• Audi Q7 e-tron 3.0 TDI quattro.

    You’ve probably already read about Audi’s grand plans for electrification of its model range, and soon it’ll have a second plug-in hybrid model to sell alongside the A3 e-tron launched earlier in the year. This time around the German firm has taken a different route, pairing the 3.0-litre TDI engine from the Q7 with a 126bhp electric motor, which together develop a mighty 369bhp and 516lb ft of torque. Owners will be able to travel up to around 34 miles, depending on the climate, which Audi reckons will be just enough for the daily commute to and from work for the average motorist. Three intelligent driving modes - EV, hybrid and battery hold - can work in tandem with the navigation system for best efficiency thanks to what Audi calls a predictive efficiency assistant. The price tag for all of this technology has yet to be revealed, but is expected to be Ј60k after Government grants, which is a hefty premium over the regular diesel editions. For anyone that’s expecting to see a whole load of electronic trickery, you’ll be disappointed, because the Q7 e-tron looks decidedly like any other diesel Q7, though the instruments have been altered to take into account of the electric motor, including the excellent Virtual Cockpit fitted to our test car. Beautifully finished, soft-touch materials are used throughout the cabin, delivering a high quality ambience. While the driving position is suitably command-like, the height of the dashboard is relatively low and so isn’t quite as imposing as other large SUVs. Supportive seats, a wide range of adjustments to both the chairs and the steering wheel mean that just about anyone can get a comfortable driving position. The cabin is simply huge, and whereas conventionally powered Q7s come with seven-seats as standard, due to the hybrid gubbins, there’s just five here. But that’s just fine as there’s generous space to spread out both front and rear. Boot space is inevitably smaller, but just 120 litre have been lost due to electrification. That still leaves a sizeable 650 litres with the seats up, and an expansive 1,835 litres with the chairs down. Performance is effortless, with smooth, linear acceleration no matter which source of power is being used. While in electric-mode, it’s eerily quiet, with only a distant sound from the tyres to be heard. The engine cuts in almost imperceptibly, with none of the vibrations that rival hybrids were afflicted with. Even with the diesel engine in action, sounds are nicely muted, with the cabin of the Q7 a calm place to travel. There’s a fluid feel to the steering with nice weighting that allows for accurate, precise cornering, and despite its bulk, this e-tron Q7 feels relatively light on its wheels. It handles flatly with little sign of body roll, backed up with huge amounts of grip. The only fly in the ointment is that of brake pedal feel that at times doesn’t inspire total confidence. Ride comfort is impressive, delivering a magic carpet-like ride from its adjustable adaptive suspension.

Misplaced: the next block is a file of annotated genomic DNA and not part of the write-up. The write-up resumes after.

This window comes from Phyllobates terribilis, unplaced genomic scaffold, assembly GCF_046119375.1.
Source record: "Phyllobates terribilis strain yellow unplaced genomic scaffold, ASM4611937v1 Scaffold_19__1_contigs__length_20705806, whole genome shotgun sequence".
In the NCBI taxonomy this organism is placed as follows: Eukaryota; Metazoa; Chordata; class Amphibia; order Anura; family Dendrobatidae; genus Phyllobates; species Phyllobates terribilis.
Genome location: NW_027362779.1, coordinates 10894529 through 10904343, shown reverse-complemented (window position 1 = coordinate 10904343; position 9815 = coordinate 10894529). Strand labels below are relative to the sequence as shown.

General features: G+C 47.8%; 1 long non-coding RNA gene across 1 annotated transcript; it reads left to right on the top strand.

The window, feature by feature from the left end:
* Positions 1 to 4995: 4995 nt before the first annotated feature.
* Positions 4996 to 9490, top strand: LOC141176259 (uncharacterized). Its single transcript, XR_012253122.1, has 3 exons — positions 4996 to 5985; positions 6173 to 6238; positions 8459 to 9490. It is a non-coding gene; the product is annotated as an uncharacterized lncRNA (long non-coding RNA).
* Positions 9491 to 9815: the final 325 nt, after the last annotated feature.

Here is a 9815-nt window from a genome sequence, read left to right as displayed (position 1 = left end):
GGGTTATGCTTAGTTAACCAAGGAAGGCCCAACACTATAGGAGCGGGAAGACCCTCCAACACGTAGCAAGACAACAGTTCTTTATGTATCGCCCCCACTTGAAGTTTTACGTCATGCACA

• Speed Triple.

    We’ve all seen the videos of the new Speed Triple, we also got to see the bike in the flesh at EICMA 2015. Although the basic cycle parts remain mostly unchanged, the bike now features a brand-new 1,050-cc in-line triple with a new combustion chamber, new piston design, new cylinder-head and a new machined crankshaft. Triumph have also added ride-by-wire technology, a smaller and more efficient radiator, a slipper clutch and a free-flowing exhaust with 70 per cent better flow rate into the mix. The new Speed Triple S and Speed Triple R also feature a suite of rider-focused technology. Among the features that add to the Speed Triple’s performance and capability are a new ECU coupled to a new adjustable ride-by-wire throttle with selectable throttle maps that increase the feel, responsiveness and control. There are now five distinct riding modes to choose from: Road, Rain, Sport, Track and a new Rider Configurable mode, that allows the rider to set up the motorcycle to the optimum performance relative to road conditions or environment.